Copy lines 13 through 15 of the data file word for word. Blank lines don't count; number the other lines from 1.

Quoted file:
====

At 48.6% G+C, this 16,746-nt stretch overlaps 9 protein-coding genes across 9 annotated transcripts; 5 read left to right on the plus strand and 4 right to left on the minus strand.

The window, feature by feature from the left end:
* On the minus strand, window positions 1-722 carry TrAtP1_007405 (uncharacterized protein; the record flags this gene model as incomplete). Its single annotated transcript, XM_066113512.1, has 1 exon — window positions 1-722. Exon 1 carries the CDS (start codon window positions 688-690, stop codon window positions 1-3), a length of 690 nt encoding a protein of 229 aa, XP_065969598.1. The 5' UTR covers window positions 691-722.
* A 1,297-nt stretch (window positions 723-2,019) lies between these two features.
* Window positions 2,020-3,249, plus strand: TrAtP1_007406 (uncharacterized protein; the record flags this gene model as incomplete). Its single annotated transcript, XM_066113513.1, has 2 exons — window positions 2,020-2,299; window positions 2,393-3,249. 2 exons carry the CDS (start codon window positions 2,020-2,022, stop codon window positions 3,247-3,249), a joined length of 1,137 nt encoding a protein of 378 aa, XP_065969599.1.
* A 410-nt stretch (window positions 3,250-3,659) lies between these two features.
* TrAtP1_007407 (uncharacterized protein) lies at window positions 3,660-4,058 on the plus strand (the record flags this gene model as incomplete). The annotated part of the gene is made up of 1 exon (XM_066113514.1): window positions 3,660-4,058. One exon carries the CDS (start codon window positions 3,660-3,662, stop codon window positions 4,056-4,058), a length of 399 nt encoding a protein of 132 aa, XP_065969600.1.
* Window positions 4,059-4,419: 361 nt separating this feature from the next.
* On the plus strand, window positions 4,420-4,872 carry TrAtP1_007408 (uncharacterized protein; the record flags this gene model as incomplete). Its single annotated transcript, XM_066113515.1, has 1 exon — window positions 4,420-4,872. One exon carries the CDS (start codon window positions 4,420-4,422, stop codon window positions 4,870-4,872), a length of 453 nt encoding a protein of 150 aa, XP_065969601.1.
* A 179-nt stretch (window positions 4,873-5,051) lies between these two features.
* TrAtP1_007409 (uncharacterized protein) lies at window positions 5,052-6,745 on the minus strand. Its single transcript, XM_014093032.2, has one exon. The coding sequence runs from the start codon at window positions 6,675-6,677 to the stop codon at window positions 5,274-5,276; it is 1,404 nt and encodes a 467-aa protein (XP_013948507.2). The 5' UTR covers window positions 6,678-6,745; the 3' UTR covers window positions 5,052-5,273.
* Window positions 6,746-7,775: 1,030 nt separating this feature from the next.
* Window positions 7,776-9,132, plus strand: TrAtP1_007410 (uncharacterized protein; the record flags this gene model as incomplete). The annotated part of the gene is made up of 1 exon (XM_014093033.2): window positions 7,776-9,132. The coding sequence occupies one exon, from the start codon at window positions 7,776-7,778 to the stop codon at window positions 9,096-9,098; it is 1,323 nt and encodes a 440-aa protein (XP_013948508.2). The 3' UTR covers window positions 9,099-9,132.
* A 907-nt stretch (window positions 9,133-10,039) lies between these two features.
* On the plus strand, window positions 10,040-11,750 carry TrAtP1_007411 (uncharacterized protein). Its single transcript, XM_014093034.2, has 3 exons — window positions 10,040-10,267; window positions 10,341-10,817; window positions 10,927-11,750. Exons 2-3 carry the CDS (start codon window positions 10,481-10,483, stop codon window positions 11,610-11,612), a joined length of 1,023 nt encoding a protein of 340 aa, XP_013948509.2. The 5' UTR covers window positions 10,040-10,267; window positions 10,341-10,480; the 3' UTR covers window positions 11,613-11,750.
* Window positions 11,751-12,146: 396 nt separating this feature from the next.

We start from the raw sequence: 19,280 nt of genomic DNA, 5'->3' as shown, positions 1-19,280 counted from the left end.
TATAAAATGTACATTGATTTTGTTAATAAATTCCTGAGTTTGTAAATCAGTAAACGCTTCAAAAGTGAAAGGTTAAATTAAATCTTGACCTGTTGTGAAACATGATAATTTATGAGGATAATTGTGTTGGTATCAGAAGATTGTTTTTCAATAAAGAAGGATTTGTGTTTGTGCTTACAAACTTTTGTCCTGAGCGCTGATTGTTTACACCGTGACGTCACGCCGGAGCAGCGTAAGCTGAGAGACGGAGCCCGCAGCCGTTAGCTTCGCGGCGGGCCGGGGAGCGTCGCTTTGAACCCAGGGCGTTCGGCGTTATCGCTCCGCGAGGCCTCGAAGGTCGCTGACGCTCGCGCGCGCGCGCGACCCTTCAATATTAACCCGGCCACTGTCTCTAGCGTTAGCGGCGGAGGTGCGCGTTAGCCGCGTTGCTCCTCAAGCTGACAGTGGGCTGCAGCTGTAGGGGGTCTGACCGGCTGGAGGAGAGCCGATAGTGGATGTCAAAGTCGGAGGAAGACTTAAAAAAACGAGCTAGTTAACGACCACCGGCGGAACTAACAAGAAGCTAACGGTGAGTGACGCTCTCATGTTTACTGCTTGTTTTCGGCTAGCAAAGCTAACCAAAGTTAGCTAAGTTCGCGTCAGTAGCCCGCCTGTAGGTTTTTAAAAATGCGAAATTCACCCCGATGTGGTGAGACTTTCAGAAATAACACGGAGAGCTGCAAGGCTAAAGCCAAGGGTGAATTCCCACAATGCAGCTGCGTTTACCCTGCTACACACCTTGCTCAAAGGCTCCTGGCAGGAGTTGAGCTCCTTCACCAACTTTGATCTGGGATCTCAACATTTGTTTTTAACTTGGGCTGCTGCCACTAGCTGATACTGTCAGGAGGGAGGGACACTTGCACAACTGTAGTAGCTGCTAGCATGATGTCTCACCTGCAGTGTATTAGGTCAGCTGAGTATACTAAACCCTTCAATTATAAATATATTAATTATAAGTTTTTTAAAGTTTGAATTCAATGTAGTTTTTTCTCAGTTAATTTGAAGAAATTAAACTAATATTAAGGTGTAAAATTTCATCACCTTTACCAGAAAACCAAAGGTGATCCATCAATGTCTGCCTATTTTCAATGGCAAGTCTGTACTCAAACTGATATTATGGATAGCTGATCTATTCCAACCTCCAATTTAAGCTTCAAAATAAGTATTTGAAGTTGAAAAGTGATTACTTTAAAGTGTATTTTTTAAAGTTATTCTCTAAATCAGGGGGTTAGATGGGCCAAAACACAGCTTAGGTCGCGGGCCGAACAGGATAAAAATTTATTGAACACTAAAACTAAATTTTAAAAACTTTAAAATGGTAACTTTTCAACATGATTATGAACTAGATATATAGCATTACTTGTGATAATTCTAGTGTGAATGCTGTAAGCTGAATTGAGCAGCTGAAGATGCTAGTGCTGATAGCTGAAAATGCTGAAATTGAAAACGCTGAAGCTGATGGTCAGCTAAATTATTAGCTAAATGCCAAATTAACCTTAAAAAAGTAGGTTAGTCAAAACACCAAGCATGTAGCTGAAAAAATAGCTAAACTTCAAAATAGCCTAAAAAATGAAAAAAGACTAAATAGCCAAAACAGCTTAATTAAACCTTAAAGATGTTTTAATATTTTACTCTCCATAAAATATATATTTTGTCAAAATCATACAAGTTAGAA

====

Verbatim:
* Window positions 7,776-9,132, plus strand: TrAtP1_007410 (uncharacterized protein; the record flags this gene model as incomplete). The annotated part of the gene is made up of 1 exon (XM_014093033.2): window positions 7,776-9,132. The coding sequence occupies one exon, from the start codon at window positions 7,776-7,778 to the stop codon at window positions 9,096-9,098; it is 1,323 nt and encodes a 440-aa protein (XP_013948508.2). The 3' UTR covers window positions 9,099-9,132.
* A 907-nt stretch (window positions 9,133-10,039) lies between these two features.
* On the plus strand, window positions 10,040-11,750 carry TrAtP1_007411 (uncharacterized protein). Its single transcript, XM_014093034.2, has 3 exons — window positions 10,040-10,267; window positions 10,341-10,817; window positions 10,927-11,750. Exons 2-3 carry the CDS (start codon window positions 10,481-10,483, stop codon window positions 11,610-11,612), a joined length of 1,023 nt encoding a protein of 340 aa, XP_013948509.2. The 5' UTR covers window positions 10,040-10,267; window positions 10,341-10,480; the 3' UTR covers window positions 11,613-11,750.